September 28, 2009 By Reid Goldsborough
cyber intelligence" firms such as Cyveillance charge $5,000 to $10,000 per year to monitor the Web for domain-name abuse.
Various remedial actions are available as well. Least expensively, you can file a complaint with a dispute-resolution service offered by such groups as the World Intellectual Property Organization's Arbitration and Mediation Center or the National Arbitration Forum's Domain Name Disputes.
Alternately, you could hire a lawyer, with law firms such The GigaLaw Firm specializing in this and related intellectual property and technology issues.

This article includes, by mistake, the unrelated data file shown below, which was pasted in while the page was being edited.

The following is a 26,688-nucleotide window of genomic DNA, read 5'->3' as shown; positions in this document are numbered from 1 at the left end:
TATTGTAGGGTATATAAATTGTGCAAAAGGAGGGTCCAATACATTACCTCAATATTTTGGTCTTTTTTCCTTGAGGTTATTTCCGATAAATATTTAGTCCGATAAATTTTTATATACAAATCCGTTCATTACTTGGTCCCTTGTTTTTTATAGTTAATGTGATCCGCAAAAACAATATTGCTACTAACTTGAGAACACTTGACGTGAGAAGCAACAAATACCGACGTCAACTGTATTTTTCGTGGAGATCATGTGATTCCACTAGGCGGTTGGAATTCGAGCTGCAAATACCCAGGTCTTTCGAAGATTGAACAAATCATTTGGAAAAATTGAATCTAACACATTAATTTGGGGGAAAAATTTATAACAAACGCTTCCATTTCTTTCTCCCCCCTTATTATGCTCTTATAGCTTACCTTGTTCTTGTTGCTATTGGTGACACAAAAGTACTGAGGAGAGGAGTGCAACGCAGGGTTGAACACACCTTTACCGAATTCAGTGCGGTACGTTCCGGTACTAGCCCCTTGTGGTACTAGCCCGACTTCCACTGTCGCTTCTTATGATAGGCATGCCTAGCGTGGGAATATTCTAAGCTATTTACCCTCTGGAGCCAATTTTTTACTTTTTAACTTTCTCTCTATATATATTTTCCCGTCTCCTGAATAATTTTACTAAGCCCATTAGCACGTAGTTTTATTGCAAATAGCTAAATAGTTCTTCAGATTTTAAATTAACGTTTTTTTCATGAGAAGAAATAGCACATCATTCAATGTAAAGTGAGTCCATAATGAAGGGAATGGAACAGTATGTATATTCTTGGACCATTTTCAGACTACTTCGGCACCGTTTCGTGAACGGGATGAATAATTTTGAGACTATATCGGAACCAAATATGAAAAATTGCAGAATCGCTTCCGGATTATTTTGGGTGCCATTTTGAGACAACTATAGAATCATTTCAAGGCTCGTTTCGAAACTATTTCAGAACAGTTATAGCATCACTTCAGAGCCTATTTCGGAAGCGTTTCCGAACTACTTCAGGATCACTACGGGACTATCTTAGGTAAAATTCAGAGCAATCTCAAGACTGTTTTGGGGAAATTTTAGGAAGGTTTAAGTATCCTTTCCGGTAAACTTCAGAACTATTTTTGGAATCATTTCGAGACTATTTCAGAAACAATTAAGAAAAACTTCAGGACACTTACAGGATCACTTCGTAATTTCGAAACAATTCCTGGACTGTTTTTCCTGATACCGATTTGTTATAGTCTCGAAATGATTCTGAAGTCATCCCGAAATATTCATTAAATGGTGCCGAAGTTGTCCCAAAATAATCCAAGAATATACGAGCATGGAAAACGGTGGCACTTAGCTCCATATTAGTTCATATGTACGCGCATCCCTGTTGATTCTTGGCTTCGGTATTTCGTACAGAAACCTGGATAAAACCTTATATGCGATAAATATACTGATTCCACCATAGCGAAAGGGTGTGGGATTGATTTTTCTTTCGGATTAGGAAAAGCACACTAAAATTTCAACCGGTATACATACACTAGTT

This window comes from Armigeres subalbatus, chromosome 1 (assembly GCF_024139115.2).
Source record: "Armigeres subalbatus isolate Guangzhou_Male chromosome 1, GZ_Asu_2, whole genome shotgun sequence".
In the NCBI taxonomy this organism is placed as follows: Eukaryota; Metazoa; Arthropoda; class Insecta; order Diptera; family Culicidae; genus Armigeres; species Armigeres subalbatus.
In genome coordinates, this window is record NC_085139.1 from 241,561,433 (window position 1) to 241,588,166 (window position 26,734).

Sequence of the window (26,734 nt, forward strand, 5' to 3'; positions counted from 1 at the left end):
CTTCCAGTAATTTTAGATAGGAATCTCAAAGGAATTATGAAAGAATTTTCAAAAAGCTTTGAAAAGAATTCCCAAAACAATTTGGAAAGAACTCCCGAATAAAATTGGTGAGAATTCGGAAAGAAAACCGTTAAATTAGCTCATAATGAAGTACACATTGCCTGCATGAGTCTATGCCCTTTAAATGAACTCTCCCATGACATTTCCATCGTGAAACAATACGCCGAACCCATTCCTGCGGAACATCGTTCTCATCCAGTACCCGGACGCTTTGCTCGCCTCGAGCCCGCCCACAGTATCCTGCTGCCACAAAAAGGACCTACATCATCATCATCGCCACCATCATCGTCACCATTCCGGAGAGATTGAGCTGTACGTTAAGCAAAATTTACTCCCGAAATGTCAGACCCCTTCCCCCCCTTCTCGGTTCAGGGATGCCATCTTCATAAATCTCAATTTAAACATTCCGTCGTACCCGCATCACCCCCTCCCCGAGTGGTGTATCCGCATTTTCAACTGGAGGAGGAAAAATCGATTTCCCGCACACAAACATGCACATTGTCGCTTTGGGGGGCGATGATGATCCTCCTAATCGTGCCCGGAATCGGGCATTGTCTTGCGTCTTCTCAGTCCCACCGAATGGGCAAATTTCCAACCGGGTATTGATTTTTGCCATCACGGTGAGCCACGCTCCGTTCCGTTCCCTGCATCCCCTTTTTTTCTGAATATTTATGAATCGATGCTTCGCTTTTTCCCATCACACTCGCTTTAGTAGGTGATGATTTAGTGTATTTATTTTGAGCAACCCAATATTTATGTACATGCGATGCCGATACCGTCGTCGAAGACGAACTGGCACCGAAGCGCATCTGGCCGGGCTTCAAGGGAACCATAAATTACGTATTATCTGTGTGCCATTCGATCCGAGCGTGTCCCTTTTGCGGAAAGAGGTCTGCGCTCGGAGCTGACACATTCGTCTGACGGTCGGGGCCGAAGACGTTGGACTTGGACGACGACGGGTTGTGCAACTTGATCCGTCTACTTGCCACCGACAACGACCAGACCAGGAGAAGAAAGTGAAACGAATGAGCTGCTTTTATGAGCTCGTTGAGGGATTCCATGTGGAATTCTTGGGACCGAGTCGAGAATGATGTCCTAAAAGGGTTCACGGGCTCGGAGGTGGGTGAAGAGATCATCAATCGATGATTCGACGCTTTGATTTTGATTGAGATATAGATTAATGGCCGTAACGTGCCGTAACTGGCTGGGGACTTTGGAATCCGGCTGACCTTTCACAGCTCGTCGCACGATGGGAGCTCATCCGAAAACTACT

As a Web surfer, to avoid winding up at a cybersquatting site, the most comprehensive action is to use one of the Internet security suites and to keep it up to date. Internet security suites from companies such as Symantec and McAfee do a good job of warning you when you're about to visit a site that may be out to get you.
This Digital Communities white paper highlights discussions with IT officials in four counties that have adopted shared services models. Our aim was to learn about the obstacles these governments have faced when it comes to shared services and what it takes to overcome those roadblocks. We also spoke with several members of the IT industry who have thought long and hard about these issues. The paper offers some best practices for shared government-to-government services, but also points out challenges that government and industry still must overcome before this model gains widespread adoption.